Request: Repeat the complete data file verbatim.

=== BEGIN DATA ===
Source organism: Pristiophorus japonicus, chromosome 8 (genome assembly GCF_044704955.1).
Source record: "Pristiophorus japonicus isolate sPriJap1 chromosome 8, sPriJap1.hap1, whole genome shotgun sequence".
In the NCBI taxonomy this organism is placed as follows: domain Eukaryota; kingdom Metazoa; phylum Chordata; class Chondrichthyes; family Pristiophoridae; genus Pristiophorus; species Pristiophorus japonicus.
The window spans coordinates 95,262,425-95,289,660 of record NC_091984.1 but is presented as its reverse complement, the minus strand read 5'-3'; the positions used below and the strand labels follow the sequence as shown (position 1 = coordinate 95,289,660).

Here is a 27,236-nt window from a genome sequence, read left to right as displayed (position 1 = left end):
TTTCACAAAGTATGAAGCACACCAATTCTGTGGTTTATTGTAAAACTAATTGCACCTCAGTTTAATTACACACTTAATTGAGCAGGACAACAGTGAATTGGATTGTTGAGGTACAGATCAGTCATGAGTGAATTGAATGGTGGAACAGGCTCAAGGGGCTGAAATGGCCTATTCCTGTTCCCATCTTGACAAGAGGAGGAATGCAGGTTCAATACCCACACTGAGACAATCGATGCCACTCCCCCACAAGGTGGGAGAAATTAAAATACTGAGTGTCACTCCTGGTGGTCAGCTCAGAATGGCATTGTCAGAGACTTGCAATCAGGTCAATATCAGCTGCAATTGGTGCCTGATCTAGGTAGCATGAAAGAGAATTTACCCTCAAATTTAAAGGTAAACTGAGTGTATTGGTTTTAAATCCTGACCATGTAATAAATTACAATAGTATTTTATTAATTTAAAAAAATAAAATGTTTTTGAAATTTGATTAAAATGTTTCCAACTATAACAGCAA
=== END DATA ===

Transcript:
Source organism: Pristiophorus japonicus, chromosome 8 (genome assembly GCF_044704955.1).
Source record: "Pristiophorus japonicus isolate sPriJap1 chromosome 8, sPriJap1.hap1, whole genome shotgun sequence".
In the NCBI taxonomy this organism is placed as follows: domain Eukaryota; kingdom Metazoa; phylum Chordata; class Chondrichthyes; family Pristiophoridae; genus Pristiophorus; species Pristiophorus japonicus.
The window spans coordinates 95,262,425-95,289,660 of record NC_091984.1 but is presented as its reverse complement, the minus strand read 5'-3'; the positions used below and the strand labels follow the sequence as shown (position 1 = coordinate 95,289,660).

Here is a 27,236-nt window from a genome sequence, read left to right as displayed (position 1 = left end):
TTTCACAAAGTATGAAGCACACCAATTCTGTGGTTTATTGTAAAACTAATTGCACCTCAGTTTAATTACACACTTAATTGAGCAGGACAACAGTGAATTGGATTGTTGAGGTACAGATCAGTCATGAGTGAATTGAATGGTGGAACAGGCTCAAGGGGCTGAAATGGCCTATTCCTGTTCCCATCTTGACAAGAGGAGGAATGCAGGTTCAATACCCACACTGAGACAATCGATGCCACTCCCCCACAAGGTGGGAGAAATTAAAATACTGAGTGTCACTCCTGGTGGTCAGCTCAGAATGGCATTGTCAGAGACTTGCAATCAGGTCAATATCAGCTGCAATTGGTGCCTGATCTAGGTAGCATGAAAGAGAATTTACCCTCAAATTTAAAGGTAAACTGAGTGTATTGGTTTTAAATCCTGACCATGTAATAAATTACAATAGTATTTTATTAATTTAAAAAAATAAAATGTTTTTGAAATTTGATTAAAATGTTTCCAACTATAACAGCAA